(529b) Spatio-Temporal Carbohydrate Characterization of Wood Particles During Fast Pyrolysis

Dauenhauer, P. J., University of Massachusetts Amherst
Paulsen, A. D., University of Minnesota Twin Cities
Hough, B., University of Washington
Schartz, D., University of Washington
Pfaendtner, J., University of Washington

Fast pyrolysis provides an inexpensive chemical process for converting lignocellulosic biomass including wood fibers and grasses to a liquid intermediate called bio-oil which can be transported and upgraded to chemicals and fuels.  The complexity of fast pyrolysis arises from the feedstock which is comprised of several biopolymers (cellulose, hemicellulose, and lignin) integrated within a cellular microstructure.  During rapid heating, cellulose and biopolymers rapidly degrade to a mixture of short-chain oligomers and eventually volatile components and aerosols which are collected as bio-oil [1,2,3].  When wood fibers are heated in pyrolysis, heat and mass transfer limitations within the cellular lignocellulosic structure produce dramatic temperature gradients, which ultimately dictate the local reaction conditions and the distribution of pyrolysis products.  The complexity of characterizing the reacting particle chemistry and transport phenomena requires a large number of kinetic parameters and has been identified as one of the major fundamental challenges in research of fast pyrolysis of biomass [4].

In this work, we aim to improve reaction-transport pyrolysis models of reacting woody biomass by demonstrating a new experimental technique that characterizes the composition of woody biomass as it pyrolyzes to bio-oil.  Using diffuse reflectance spectroscopy, the carbohydrate composition of Yellow Poplar (Liriodendron tulipifera) is characterized in position and time through a particle exhibiting heat transfer dominant in only one spatial dimension.  Compositional profiles exhibit a propagating reaction front consistent with heat-transfer limited (high Bi) pyrolysis conditions.  A range of reaction conditions are examined, and the resulting data are described using a one-dimensional reaction-transport model using existing lumped-kinetic reaction chemistry.  Sensitivity analysis of the resulting model and comparison of the prediction with experimental spatio-temporal compositional data allows for robust characterization of wood fiber pyrolysis.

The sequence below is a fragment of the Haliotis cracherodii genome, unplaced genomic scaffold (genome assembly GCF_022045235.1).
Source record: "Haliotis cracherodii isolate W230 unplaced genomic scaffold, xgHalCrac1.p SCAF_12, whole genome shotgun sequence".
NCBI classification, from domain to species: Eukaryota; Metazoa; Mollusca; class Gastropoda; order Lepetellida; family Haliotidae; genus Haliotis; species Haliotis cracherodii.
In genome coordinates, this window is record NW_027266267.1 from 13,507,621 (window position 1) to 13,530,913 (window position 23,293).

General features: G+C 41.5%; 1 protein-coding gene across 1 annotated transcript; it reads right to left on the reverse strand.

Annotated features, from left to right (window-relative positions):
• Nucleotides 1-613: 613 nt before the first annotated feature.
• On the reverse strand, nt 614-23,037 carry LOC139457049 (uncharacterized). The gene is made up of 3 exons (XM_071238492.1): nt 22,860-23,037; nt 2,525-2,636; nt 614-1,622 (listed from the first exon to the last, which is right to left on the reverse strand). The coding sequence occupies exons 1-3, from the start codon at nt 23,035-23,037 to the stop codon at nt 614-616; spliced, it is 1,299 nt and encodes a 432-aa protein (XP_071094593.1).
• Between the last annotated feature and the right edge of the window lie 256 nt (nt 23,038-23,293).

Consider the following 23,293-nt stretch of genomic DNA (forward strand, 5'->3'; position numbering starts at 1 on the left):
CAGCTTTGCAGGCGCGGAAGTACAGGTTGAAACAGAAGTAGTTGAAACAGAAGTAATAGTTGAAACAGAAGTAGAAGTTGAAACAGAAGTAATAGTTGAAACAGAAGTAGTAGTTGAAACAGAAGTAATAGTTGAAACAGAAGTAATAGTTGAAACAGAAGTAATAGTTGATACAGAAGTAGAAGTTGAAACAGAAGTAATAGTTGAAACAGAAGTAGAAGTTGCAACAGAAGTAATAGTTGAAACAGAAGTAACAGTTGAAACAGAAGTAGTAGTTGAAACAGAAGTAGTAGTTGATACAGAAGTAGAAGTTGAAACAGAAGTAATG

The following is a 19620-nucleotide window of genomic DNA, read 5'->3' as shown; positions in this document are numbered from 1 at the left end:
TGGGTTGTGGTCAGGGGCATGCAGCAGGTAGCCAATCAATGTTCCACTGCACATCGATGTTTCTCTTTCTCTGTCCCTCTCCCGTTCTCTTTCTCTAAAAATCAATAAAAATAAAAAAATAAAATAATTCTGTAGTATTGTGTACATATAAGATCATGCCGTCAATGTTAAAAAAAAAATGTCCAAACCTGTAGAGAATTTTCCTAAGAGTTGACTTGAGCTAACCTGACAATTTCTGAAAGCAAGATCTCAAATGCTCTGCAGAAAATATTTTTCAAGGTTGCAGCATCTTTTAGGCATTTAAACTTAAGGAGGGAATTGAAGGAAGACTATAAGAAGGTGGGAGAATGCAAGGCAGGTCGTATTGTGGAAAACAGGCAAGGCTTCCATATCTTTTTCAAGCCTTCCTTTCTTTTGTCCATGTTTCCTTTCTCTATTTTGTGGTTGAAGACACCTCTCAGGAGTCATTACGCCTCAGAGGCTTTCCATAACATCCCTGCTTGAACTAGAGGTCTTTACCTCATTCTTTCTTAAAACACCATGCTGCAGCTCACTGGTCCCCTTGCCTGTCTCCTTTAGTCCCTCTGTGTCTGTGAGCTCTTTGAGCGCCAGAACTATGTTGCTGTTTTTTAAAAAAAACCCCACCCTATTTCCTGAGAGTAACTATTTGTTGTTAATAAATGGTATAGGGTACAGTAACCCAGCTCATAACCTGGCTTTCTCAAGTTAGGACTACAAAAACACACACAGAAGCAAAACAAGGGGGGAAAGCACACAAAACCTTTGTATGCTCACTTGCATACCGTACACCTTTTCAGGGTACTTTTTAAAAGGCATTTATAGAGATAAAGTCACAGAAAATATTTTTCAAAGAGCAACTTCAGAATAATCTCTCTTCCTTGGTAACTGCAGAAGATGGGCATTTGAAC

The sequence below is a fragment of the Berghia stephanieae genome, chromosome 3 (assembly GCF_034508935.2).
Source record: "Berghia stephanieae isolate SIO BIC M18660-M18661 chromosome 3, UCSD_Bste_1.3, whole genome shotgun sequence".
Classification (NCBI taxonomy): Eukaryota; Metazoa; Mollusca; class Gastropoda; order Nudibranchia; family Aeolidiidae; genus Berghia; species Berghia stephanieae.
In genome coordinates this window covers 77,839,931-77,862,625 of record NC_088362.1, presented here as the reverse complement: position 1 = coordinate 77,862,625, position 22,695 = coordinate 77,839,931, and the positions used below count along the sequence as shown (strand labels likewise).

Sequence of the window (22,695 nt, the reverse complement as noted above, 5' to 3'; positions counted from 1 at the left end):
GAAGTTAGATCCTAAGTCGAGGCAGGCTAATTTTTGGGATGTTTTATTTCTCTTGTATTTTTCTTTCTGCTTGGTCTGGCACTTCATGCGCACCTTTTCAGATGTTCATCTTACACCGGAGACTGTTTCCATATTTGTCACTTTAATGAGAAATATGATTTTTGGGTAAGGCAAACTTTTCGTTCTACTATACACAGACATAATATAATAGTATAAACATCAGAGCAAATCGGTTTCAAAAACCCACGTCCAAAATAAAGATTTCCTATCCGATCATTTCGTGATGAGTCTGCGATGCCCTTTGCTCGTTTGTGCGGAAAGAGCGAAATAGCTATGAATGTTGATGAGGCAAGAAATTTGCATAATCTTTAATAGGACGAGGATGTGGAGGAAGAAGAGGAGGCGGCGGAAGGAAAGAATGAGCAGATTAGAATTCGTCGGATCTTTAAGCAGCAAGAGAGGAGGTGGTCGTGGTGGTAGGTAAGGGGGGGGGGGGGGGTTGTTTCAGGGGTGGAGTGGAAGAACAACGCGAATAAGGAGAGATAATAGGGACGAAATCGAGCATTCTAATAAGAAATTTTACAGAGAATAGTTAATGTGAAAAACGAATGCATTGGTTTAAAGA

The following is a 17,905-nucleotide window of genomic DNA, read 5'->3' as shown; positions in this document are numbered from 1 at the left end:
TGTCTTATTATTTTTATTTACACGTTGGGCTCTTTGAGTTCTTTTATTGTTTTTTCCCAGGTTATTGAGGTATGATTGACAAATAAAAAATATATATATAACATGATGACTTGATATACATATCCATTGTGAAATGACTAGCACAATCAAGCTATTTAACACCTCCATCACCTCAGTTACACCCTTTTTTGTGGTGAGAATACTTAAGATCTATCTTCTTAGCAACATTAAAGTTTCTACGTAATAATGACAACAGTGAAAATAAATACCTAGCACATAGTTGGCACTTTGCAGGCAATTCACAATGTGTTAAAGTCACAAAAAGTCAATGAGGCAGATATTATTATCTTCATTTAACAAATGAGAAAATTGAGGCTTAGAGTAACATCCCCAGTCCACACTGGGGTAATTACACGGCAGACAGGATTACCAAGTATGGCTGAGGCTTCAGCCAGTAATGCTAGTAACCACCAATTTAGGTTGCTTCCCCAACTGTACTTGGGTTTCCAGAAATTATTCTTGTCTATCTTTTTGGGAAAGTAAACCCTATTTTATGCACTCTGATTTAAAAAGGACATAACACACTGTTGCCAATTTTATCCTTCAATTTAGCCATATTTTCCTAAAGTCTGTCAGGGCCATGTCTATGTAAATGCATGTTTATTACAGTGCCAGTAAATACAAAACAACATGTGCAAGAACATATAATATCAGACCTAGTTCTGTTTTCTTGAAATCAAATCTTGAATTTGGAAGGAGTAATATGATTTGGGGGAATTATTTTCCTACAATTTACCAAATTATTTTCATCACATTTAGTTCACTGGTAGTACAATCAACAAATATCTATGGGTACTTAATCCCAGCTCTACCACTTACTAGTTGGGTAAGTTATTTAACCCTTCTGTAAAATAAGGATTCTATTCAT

[1] M.S. Mettler, D.G. Vlachos, P.J. Dauenhauer, Energy & Environmental Science 2012, 5, 7797-7809.

[2] V. Agarwal, P.J. Dauenhauer, G.W. Huber, S.M. Auerbach, Journal of the American Chemical Society 2012, 134(36), 14958-14972.

[3] A.R. Teixeira, K.G. Mooney, J.S. Kruger, C.L. Williams, W.J. Suszynski, L.D. Schmidt, D.P. Schmidt, P.J. Dauenhauer, Energy & Environmental Science 2011, 4, 4306.

[4] M.S. Mettler, D.G. Vlachos, P.J. Dauenhauer, Energy & Environmental Science 2012, 5, 7797-7809.